Indian Non-banking Finance Sector's Profit To Be Stable: Fitch
Improving credit growth and decreasing asset-quality risks will be the character of Indian non-banking financial institutions (NBFI) during FY22-23, said Fitch Ratings on Monday.
 
According to the credit rating agency, this status should support NBFI's performance amid a broadening economic recovery, although certain segments could still be vulnerable to higher-than-expected inflation.
 
Fitch revised the Outlook on India's 'BBB-' sovereign rating to Stable from Negative in June 2022.
 
This was underscored by a rapid economic recovery and easing financial sector weaknesses, which reduce the downside risks to the country's medium-term growth, despite near-term inflationary headwinds, the rating agency said.
 
The gross domestic product (GDP) rebounded by 8.7% in FY21-22 after contracting by 6.6% in FY20-21.
 
Fitch said it projects solid medium-term growth potential of around 7% between FY23-24 and FY26-27 (FY22-23: 7.8%).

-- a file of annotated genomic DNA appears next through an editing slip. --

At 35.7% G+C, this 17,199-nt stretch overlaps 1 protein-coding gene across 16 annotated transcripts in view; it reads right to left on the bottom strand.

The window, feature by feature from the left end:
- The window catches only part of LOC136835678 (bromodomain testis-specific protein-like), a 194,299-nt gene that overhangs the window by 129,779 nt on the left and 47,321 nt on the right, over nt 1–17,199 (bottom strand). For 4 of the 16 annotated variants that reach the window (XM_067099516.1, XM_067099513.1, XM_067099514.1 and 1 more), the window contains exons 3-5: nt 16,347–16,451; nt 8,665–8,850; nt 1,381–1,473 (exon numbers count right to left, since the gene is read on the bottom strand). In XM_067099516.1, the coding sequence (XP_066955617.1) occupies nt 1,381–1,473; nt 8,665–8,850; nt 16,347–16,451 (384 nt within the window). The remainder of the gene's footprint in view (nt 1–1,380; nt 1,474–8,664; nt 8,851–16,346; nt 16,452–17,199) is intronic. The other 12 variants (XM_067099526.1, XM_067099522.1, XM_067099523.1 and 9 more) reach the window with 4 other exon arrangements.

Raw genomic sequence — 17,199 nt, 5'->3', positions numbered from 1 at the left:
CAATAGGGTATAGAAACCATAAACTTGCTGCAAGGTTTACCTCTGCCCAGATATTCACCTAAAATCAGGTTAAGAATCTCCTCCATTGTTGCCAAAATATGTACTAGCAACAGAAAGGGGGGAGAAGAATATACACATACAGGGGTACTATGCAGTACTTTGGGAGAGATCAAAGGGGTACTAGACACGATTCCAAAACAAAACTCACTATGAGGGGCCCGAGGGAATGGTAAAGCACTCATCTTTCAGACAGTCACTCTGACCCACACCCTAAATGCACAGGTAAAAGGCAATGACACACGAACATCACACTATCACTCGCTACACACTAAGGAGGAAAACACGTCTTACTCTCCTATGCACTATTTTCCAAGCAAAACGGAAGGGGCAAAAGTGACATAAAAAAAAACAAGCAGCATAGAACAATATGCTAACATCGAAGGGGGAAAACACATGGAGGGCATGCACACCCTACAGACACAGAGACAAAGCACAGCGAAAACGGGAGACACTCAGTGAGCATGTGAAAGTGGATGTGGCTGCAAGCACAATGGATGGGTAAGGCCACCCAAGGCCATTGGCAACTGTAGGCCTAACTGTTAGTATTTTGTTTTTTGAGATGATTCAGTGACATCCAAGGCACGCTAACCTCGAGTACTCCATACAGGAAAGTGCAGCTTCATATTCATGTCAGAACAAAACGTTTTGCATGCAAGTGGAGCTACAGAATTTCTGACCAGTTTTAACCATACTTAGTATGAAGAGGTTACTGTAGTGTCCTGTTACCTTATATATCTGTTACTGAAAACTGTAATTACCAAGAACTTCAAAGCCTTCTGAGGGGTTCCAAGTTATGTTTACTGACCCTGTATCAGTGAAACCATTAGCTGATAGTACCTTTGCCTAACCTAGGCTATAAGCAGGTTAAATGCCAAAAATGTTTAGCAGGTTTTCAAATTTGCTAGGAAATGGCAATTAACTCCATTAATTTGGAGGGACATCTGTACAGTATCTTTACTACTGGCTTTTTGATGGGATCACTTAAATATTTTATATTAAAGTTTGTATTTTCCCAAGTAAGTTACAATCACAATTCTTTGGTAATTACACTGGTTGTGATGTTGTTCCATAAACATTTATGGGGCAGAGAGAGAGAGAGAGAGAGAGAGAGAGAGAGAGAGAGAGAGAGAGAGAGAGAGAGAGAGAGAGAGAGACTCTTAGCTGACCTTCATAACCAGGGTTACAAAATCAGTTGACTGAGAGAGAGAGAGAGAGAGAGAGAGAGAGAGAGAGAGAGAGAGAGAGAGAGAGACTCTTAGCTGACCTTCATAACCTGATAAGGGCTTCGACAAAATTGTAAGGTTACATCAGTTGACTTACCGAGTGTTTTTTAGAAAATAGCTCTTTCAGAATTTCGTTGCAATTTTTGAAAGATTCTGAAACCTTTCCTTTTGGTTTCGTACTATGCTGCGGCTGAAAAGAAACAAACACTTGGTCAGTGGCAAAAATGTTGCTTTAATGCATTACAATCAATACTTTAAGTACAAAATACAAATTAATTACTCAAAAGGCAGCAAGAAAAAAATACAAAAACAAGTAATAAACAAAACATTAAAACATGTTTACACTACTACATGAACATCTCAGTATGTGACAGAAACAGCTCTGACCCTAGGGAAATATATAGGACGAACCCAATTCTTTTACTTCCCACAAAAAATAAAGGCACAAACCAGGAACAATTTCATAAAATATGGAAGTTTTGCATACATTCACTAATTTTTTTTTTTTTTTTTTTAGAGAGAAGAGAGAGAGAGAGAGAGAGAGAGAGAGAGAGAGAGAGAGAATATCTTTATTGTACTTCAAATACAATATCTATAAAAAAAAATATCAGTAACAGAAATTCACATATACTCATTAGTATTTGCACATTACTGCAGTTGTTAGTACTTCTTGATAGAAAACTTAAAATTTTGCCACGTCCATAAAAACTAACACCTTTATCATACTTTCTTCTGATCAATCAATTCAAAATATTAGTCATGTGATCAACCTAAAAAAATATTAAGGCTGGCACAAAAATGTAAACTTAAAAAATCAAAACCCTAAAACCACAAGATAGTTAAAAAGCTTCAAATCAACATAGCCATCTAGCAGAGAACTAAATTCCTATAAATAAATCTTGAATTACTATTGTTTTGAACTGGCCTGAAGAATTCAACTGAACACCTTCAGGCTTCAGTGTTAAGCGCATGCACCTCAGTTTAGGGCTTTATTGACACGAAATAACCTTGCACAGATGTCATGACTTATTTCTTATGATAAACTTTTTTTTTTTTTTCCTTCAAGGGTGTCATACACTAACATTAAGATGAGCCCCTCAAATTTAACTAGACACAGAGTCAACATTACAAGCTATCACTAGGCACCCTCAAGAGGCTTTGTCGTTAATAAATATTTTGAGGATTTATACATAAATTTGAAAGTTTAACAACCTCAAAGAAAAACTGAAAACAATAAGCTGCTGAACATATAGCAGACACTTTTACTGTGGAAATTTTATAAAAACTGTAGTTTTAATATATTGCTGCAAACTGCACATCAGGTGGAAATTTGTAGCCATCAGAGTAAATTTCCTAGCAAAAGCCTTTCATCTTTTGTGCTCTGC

"We do not expect a significant rise in non-performing loans (NPLs), as an economic recovery should underpin borrowers' ability to repay. Runaway inflation prompting significantly steeper hikes in policy rates would be a downside risk, with a potential impact on more economically sensitive sectors such as SMEs (small and medium enterprises) and property developers," Fitch said.
 
Large NBFIs' funding and liquidity profiles are likely to remain stable even as funding costs rise in line with rising policy rates domestically and globally.
 
"The effect on NBFI net interest margins will differ depending on their loan segment and pricing power. Nonetheless, we expect sector profitability to remain broadly stable overall, in light of stronger anticipated loan volumes and ameliorating credit costs," Fitch added.
 
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